The Real Reason You Always Break Out Before Your Period

No one looks forward to getting their period. Bloating, cramps, and bleeding are all uncomfortable parts of this time of the month. Many women also find themselves breaking out in the week leading up to their period. According to a 2014 study, 65% of participants reported that their acne got worse during their period (via Journal of Clinical and Aesthetic Dermatology). If you experience new or increasing blemishes as your period date approaches, you're probably dealing with hormonal acne (via Healthline).

Before your period begins, the levels of the hormones estrogen and progesterone in the body drop. Some people don't notice any effects from this, but it can cause more sebum to be released in your skin and clog your pores. This is the most common reason that people tend to break out before their periods. Hormones can also make your skin inflamed and create more bacteria that can lead to more acne. Increased stress during your period, which is a common side effect of PMS, can also lead to more breakouts.

How to treat hormonal acne

Is there anything you can do about the pesky hormonal acne you get before your period? Fortunately, you have a couple of options. Hormonal acne needs to be treated on top and underneath the skin. When you get acne, you should wash your face daily with a face wash that contains acne-fighting ingredients like salicylic acid or benzoyl peroxide (via Cleveland Clinic). Topical creams can also help.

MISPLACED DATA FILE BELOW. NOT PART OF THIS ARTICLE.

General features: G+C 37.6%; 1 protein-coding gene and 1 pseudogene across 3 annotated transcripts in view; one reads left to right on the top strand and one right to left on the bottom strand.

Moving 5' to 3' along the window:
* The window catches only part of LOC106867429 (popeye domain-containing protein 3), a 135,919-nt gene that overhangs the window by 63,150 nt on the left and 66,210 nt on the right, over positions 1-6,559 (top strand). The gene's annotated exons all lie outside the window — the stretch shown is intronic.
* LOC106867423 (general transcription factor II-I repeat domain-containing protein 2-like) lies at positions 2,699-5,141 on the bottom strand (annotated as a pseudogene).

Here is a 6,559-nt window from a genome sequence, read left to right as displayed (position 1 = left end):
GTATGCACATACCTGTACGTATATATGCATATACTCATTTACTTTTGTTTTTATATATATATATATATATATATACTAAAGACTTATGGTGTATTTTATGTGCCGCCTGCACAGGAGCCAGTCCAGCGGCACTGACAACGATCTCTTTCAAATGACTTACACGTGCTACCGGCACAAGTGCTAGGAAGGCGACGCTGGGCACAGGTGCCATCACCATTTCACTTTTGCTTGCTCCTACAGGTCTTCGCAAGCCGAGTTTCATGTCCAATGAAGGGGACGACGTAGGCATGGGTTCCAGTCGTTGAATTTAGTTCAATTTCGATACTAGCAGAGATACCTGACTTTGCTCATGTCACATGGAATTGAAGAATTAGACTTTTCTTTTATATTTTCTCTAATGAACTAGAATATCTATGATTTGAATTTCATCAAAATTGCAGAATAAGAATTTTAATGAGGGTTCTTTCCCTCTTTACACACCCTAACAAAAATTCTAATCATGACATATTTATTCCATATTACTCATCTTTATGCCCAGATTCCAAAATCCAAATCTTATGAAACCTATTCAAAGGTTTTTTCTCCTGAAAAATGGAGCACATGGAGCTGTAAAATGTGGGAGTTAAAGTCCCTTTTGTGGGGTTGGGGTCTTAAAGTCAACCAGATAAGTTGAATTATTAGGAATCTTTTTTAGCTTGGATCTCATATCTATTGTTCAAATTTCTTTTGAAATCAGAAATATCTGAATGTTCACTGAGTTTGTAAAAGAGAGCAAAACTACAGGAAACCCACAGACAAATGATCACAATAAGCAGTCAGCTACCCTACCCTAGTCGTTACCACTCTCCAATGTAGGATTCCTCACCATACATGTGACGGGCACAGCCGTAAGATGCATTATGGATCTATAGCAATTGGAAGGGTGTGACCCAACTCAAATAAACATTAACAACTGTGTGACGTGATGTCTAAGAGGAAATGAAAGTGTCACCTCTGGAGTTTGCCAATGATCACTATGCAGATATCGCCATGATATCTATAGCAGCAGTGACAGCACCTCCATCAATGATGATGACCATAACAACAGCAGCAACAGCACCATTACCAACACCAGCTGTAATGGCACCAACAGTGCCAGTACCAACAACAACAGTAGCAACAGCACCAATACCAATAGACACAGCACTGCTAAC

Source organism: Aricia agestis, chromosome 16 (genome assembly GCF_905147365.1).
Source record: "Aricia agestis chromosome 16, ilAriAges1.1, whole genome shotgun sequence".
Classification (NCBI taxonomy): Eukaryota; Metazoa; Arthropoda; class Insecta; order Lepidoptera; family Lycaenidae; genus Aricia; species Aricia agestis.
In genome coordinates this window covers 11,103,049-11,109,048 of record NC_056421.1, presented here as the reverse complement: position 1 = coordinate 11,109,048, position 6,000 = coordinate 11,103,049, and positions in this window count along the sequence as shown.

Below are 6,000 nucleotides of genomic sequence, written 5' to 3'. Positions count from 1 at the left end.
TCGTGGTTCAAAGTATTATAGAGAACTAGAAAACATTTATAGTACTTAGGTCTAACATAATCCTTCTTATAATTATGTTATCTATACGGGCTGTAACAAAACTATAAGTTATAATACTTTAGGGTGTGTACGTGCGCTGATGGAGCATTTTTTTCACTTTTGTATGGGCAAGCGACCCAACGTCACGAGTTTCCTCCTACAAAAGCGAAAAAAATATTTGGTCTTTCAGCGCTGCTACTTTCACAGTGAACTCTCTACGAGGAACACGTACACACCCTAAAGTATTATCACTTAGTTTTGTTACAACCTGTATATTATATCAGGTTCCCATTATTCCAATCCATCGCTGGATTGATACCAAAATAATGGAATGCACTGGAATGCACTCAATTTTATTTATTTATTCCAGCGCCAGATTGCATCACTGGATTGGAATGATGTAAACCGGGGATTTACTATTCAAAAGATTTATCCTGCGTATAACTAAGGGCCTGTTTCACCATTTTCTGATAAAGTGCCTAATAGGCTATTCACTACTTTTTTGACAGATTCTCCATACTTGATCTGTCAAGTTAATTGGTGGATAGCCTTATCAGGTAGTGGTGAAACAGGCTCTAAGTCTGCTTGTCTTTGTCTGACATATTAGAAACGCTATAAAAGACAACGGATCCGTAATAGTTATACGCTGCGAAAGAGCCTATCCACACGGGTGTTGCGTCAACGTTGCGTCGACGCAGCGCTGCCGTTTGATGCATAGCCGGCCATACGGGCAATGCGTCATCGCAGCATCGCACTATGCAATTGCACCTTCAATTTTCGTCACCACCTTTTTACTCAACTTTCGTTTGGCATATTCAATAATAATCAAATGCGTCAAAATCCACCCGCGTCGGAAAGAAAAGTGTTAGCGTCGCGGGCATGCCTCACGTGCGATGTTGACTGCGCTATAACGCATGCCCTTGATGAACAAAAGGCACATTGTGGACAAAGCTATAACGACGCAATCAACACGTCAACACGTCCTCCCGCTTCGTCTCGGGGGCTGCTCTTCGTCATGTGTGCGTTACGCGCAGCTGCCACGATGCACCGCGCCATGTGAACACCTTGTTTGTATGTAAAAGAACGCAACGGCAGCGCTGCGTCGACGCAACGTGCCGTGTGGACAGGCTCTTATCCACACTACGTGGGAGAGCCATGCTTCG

To fight hormonal acne internally, you'll need to make changes that will affect the hormones that cause your acne. Getting better sleep and eating a healthy diet can help regulate your hormones and fight acne. Birth control can also be used to treat hormonal acne that pops up before and during your period. "Certain types of birth control pills can help treat blackheads, whiteheads, pimples, and cystic acne," Jonathan Dunn, MD, an OB-GYN at Scripps Clinic Carmel Valley, told Scripps. "They can be especially effective in treating stubborn hormonal acne along the jaw, lower face, and neckline when other treatments, such as topical creams and oral antibiotics have not helped." Not all types of birth control are approved for treating acne, so you will need to speak to your doctor about which is right for you.